As expected, there have been some significant changes and updates to the process of achieving a Cyber Essentials certification this year which will effect both the price to be become accredited as well as the time needed to meet the requirements.
Firstly, a new tiered pricing structure has been put in place which will see certification prices increase from the flat fee of £300 for all businesses to between £400 and £600, depending on employee numbers. Furthermore, additional requirements around home workers, multi factor authentication and PIN code policies will all require additional time and work to ensure that businesses are compliant.
The new pricing structure will work as follows and has come into force from January 24th 2022:
- Micro organisations (0-9 employees) – £400
- Small organisations (10-49 employees) – £500
- Medium organisations (50-249 employees) – £550
- Large organisations (250+ employees) – £600
We strongly advise you to budget for these changes which as well as increasing your accreditation fee could incur between 1-3 days labour time to bring you up the standard for the additional requirements.
The key changes that have been made that will affect the time required to achieve the Cyber Essentials accrediations are as follows:
“Home workers” now includes anyone, for any period of working from home (no longer only contracted home workers)
The implication here, is that devices being used for home working need to be as secure and compliant as a device in the office. Even if the home working is ad-hoc. Obviously a lot of concessions were made around security when everyone rushed to work from home in 2020 but these concessions have now been removed. It’s also worth noting the personal/home routers and firewalls are out of scope, so their work devices must have all required software and tools set up and Directors of a business may have their IP’s requested for CE+ audits.
Laptops, Desktops, Virtual Devices: All hardware needs to be checked and Thin clients, hosts etc must all be receiving updates and in support by their vendors
Computer hardware being used within a business now needs to be verified as still supported by the manufacturer. We will require hardware makes, models and serial numbers, and all of them must be updated in terms of firmware, on top of operating system updates.
RDP – Data
Any device connecting into RDP sessions within the business will be considered as “in-scope” so this means any non-business devices will need to have the required security tools in place (firewall, VPN, Anti Virus etc)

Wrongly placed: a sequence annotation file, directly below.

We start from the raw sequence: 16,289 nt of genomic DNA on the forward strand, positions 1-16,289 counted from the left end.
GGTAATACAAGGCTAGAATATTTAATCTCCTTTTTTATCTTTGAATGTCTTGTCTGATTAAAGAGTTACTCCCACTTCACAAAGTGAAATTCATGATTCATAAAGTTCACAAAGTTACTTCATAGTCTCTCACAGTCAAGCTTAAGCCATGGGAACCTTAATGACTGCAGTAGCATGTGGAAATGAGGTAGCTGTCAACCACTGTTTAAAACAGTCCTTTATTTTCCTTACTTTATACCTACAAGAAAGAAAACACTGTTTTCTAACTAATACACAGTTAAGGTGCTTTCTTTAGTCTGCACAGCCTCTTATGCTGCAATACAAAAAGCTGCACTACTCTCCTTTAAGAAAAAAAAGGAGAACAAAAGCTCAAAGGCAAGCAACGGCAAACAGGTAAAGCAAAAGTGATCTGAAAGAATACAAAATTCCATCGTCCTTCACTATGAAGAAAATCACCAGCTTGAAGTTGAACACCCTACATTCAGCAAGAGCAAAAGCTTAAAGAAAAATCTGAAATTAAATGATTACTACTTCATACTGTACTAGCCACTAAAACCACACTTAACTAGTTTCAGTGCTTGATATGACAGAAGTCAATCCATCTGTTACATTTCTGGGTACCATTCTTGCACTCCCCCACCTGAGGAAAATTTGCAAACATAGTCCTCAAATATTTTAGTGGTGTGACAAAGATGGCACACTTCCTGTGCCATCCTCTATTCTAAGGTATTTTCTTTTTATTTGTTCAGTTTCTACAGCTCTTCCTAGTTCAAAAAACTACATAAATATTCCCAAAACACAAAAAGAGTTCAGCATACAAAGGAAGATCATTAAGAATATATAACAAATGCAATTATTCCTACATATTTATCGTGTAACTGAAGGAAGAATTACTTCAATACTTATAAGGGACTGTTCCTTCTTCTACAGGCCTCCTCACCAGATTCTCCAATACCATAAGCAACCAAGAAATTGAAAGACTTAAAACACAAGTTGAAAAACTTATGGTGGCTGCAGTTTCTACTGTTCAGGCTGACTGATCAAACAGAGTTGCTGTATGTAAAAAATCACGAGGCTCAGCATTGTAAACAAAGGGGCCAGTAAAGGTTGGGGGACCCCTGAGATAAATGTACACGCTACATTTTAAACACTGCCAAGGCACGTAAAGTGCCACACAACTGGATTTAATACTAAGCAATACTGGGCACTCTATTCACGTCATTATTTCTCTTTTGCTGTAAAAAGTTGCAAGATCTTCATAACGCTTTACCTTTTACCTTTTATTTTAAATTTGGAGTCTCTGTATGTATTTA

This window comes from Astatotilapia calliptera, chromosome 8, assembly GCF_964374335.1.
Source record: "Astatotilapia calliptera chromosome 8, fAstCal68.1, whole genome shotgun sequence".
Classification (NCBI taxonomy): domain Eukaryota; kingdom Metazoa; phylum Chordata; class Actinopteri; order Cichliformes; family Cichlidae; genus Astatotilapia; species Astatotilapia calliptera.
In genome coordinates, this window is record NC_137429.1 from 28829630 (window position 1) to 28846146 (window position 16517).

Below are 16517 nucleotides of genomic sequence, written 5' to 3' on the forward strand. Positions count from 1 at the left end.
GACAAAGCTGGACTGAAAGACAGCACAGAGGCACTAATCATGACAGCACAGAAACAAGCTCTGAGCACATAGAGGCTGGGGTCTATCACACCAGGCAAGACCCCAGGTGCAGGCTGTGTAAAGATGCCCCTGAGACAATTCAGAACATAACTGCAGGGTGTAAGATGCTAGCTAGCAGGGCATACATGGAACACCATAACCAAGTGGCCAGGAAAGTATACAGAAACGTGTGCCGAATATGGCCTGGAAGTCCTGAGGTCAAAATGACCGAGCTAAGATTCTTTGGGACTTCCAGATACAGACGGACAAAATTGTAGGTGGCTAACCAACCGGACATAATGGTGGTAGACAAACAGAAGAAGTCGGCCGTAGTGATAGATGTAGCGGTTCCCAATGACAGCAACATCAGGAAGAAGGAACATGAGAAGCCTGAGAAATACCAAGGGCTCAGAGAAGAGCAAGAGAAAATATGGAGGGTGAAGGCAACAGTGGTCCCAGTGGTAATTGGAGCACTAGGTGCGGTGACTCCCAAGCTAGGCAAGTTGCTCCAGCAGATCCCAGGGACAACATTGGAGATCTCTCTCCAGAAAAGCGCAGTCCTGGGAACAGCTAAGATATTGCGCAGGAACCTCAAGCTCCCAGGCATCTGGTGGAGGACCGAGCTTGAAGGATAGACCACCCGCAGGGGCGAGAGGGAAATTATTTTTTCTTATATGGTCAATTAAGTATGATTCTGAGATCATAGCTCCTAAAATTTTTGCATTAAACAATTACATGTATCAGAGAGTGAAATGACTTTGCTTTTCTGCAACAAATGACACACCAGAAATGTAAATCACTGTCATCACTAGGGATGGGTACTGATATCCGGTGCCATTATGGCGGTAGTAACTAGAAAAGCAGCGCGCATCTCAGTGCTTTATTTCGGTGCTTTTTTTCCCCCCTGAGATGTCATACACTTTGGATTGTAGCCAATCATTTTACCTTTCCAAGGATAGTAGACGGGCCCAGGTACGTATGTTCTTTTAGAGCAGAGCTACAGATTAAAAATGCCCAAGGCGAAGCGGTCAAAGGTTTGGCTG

BYOD must have a firewall policy (can be written)
All Bring Your Own Device networks must now have firewall policies to show as evidence. These can be a written policy, but they need to exist within the business.
Requirement for Multi Factor Aauthentication on firewalls
Firewall access must now be locked-down further. With a requirement for multi-factor authentication. There is work that can be done to satisfy the requirements by other means such as only allowing access from specific IP addresses etc (conditional access).
External services on custom web services required to meet security checks
Where a customer may have developed bespoke web services, these are now in-scope to be checked and verified as meeting specific security requirements.
How do users unlock devices? Password length, PIN code length (now 6 digits)
Device security requirements have increased in terms of password and PIN code policies. Mobile phones must now be a minimum of 6 digits for their PIN. Administrative users must all use a method of Multi Factor Authentication.
MFA on all cloud services for admin accounts
All administrative accounts require MFA, especially on cloud-based services.
In future changes, all account will likely need MFA as a standard feature, so this is worth considering as we work with customers over the next 12 months to help them meet security milestones.
If you need any assistance or more information about these changes then please contact us.